user16891328 user16891328 - 5 months ago 65
SQL Question

Use promise to process MySQL return value in node.js

I have a python background and is currently migrating to node.js. I have problem adjusting to node.js due to its asynchronous nature.

For example, I am trying to return a value from a MySQL function.

function getLastRecord(name)
{
var connection = getMySQL_connection();

var query_str =
"SELECT name, " +
"FROM records " +
"WHERE (name = ?) " +
"LIMIT 1 ";

var query_var = [name];

var query = connection.query(query_str, query_var, function (err, rows, fields) {
//if (err) throw err;
if (err) {
//throw err;
console.log(err);
logger.info(err);
}
else {
//console.log(rows);
return rows;
}
}); //var query = connection.query(query_str, function (err, rows, fields) {
}

var rows = getLastRecord('name_record');

console.log(rows);


After some reading up, I realize the above code cannot work and I need to return a promise due to node.js's asynchronous nature. I cannot write node.js code like python. How do I convert
getLastRecord()
to return a promise and how do I handle the returned value?

In fact, what I want to do is something like this;

if (getLastRecord() > 20>
{
console.log("action");
}


How can this be done in node.js in a readable way?

I would like to see how promises can be implemented in this case using bluebird.

Answer

This is gonna be a little scattered, forgive me.

First, assuming this code uses the mysql driver API correctly, here's one way you could wrap it to work with a native promise:

function getLastRecord(name)
{
    return new Promise(function(resolve, reject) {
        // The Promise constructor should catch any errors thrown on
        // this tick. Alternately, try/catch and reject(err) on catch.
        var connection = getMySQL_connection();

        var query_str =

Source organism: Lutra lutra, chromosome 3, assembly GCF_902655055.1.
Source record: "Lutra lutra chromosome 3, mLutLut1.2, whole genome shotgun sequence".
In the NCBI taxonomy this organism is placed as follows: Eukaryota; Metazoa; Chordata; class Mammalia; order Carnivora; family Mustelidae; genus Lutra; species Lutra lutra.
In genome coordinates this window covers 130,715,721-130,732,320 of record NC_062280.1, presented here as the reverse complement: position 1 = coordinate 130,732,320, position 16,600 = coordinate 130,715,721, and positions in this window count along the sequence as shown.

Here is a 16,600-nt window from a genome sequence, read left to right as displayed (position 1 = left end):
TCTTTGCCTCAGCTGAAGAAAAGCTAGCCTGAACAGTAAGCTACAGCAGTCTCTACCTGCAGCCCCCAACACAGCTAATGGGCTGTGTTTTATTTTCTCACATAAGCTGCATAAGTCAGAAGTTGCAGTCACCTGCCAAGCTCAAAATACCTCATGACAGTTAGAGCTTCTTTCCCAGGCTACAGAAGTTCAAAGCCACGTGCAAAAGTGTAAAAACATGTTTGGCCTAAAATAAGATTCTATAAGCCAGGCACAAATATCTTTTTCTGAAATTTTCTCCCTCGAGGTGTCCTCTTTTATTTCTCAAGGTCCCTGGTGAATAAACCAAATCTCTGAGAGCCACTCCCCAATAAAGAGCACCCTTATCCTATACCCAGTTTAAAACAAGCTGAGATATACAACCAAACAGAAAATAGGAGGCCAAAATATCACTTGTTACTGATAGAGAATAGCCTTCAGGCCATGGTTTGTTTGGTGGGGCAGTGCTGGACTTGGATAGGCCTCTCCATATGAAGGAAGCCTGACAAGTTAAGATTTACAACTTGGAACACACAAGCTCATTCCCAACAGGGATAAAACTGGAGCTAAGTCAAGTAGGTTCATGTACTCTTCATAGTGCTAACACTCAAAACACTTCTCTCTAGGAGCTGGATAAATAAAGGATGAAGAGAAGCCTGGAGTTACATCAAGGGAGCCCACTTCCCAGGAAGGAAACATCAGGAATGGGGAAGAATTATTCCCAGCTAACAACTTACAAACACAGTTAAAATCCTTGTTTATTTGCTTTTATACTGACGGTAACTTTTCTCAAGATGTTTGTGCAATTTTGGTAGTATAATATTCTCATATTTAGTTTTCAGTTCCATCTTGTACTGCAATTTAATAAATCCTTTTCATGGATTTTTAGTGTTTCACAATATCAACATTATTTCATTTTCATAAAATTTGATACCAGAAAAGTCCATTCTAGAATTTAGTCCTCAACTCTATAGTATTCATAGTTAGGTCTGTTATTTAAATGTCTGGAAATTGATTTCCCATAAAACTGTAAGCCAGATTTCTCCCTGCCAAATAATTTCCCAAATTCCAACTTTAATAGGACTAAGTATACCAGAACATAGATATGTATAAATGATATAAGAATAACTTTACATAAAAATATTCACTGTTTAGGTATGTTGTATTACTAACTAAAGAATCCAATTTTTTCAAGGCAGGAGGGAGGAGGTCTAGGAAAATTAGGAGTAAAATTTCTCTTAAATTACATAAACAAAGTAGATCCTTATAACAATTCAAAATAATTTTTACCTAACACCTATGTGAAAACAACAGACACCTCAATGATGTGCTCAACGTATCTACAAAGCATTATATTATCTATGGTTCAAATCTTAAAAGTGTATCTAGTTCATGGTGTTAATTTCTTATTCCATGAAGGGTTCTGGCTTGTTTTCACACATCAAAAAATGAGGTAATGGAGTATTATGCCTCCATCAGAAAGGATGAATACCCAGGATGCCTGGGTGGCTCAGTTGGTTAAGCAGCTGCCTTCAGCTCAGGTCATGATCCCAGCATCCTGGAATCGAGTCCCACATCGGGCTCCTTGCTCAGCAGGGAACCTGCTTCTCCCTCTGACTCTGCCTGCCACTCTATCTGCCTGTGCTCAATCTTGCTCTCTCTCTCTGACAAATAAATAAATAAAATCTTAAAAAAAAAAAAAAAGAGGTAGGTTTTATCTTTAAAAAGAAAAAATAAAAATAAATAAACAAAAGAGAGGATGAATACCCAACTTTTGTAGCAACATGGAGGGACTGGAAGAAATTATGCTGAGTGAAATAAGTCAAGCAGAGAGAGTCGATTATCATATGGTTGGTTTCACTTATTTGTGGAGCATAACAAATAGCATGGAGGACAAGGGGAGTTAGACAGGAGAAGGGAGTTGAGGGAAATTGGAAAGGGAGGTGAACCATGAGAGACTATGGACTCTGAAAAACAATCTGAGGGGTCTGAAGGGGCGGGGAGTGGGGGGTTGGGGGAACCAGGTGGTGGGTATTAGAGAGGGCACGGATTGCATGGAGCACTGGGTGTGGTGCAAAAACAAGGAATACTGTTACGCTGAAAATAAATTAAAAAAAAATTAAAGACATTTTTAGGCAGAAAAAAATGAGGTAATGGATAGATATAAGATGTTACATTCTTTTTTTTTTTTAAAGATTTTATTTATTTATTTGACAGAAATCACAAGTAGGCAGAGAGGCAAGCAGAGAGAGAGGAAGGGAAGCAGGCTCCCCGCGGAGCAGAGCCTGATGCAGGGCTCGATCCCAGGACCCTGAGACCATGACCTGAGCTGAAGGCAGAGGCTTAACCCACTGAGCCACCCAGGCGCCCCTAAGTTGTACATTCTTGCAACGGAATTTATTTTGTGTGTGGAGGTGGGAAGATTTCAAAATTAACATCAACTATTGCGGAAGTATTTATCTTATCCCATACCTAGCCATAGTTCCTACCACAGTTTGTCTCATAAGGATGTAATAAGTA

"SELECT name, " +
        "FROM records " +   
        "WHERE (name = ?) " +
        "LIMIT 1 ";

        var query_var = [name];

        connection.query(query_str, query_var, function (err, rows, fields) {
            // Call reject on error states,
            // call resolve with results
            if (err) {
                return reject(err);
            }
            resolve(rows);
        });
    });
}

getLastRecord('name_record').then(function(rows) {
    // now you have your rows, you can see if there are <20 of them
}).catch((err) => setImmediate(() => { throw err; })); // Throw async to escape the promise chain

So one thing: You still have callbacks. Callbacks are just functions that you hand to something to call at some point in the future with arguments of its choosing. So the function arguments in xs.map(fn), the (err, result) functions seen in node and the promise result and error handlers are all callbacks. This is somewhat confused by people referring to a specific kind of callback as "callbacks," the ones of (err, result) used in node core in what's called "continuation-passing style", sometimes called "nodebacks" by people that don't really like them.

For now, at least (async/await is coming eventually), you're pretty much stuck with callbacks, regardless of whether you adopt promises or not.

Also, I'll note that promises aren't immediately, obviously helpful here, as you still have a callback. Promises only really shine when you combine them with Promise.all and promise accumulators a la Array.prototype.reduce. But they do shine sometimes, and they are worth learning.